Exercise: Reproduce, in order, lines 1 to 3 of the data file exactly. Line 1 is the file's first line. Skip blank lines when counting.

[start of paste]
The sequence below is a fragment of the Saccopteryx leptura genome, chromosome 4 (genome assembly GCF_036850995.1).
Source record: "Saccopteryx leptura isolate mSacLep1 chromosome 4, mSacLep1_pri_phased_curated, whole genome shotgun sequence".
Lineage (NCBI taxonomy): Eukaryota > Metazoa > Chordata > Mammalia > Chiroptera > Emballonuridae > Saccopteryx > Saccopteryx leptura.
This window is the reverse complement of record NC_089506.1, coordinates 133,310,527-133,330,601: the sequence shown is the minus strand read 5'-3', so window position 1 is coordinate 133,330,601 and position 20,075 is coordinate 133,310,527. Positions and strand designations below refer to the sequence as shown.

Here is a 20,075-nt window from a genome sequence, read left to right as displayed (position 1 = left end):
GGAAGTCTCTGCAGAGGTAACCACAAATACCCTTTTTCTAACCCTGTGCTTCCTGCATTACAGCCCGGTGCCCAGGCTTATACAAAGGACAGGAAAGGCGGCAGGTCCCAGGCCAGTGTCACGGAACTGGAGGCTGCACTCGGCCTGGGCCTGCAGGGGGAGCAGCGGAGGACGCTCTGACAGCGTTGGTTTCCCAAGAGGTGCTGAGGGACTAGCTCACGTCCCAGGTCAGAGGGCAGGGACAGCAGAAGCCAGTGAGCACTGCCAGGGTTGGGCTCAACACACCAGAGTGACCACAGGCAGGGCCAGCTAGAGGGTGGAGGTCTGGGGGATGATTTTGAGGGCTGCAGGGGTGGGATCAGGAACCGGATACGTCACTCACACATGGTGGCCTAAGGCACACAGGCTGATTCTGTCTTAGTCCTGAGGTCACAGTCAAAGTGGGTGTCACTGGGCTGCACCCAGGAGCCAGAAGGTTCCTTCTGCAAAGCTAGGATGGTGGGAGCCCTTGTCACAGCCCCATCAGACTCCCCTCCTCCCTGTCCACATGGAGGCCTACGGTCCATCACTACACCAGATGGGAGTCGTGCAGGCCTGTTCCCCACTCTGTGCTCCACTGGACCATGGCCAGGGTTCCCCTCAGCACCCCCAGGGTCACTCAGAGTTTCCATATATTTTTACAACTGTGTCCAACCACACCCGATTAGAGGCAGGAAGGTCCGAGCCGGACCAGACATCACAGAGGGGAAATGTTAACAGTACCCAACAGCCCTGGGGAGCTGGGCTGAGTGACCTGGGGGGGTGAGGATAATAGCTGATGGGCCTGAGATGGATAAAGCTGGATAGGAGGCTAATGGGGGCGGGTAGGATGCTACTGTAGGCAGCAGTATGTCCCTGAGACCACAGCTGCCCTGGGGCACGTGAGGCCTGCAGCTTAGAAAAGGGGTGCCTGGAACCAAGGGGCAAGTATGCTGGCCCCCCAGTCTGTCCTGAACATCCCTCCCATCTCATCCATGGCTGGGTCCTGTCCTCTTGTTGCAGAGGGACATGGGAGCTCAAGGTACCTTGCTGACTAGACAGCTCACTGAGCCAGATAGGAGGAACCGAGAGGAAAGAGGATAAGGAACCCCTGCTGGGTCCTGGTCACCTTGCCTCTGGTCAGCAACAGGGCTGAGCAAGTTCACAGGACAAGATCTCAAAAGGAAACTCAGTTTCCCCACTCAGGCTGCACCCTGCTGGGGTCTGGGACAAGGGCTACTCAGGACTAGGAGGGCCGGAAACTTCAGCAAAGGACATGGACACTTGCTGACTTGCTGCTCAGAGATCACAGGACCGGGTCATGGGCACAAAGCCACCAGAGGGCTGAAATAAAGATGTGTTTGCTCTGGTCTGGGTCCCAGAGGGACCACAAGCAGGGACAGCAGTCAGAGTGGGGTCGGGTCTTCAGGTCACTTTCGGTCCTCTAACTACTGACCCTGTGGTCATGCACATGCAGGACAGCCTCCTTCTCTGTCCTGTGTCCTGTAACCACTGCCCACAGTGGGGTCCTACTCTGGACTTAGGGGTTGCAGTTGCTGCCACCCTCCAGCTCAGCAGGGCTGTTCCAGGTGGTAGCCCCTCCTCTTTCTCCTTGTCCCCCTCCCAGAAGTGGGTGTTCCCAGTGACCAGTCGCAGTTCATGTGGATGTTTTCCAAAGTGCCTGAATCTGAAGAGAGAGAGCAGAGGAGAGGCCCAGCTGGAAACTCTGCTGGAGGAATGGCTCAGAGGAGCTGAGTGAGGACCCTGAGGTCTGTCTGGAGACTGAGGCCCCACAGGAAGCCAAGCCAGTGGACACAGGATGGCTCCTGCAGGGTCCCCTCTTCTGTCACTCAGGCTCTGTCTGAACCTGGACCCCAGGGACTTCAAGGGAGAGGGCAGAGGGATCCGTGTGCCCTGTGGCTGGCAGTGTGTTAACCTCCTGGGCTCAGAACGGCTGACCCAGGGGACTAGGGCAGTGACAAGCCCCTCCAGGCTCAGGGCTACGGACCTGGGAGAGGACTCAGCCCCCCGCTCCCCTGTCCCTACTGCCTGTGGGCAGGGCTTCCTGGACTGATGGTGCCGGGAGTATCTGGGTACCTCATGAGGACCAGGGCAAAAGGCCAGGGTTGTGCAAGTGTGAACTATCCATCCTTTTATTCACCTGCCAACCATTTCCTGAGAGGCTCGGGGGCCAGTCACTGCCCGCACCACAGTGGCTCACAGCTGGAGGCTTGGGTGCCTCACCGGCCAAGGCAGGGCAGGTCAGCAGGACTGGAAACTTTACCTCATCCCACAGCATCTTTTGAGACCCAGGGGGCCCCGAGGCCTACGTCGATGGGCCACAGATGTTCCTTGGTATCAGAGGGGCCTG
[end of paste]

The sequence below is a fragment of the Saccopteryx leptura genome, chromosome 4 (genome assembly GCF_036850995.1).
Source record: "Saccopteryx leptura isolate mSacLep1 chromosome 4, mSacLep1_pri_phased_curated, whole genome shotgun sequence".
Lineage (NCBI taxonomy): Eukaryota > Metazoa > Chordata > Mammalia > Chiroptera > Emballonuridae > Saccopteryx > Saccopteryx leptura.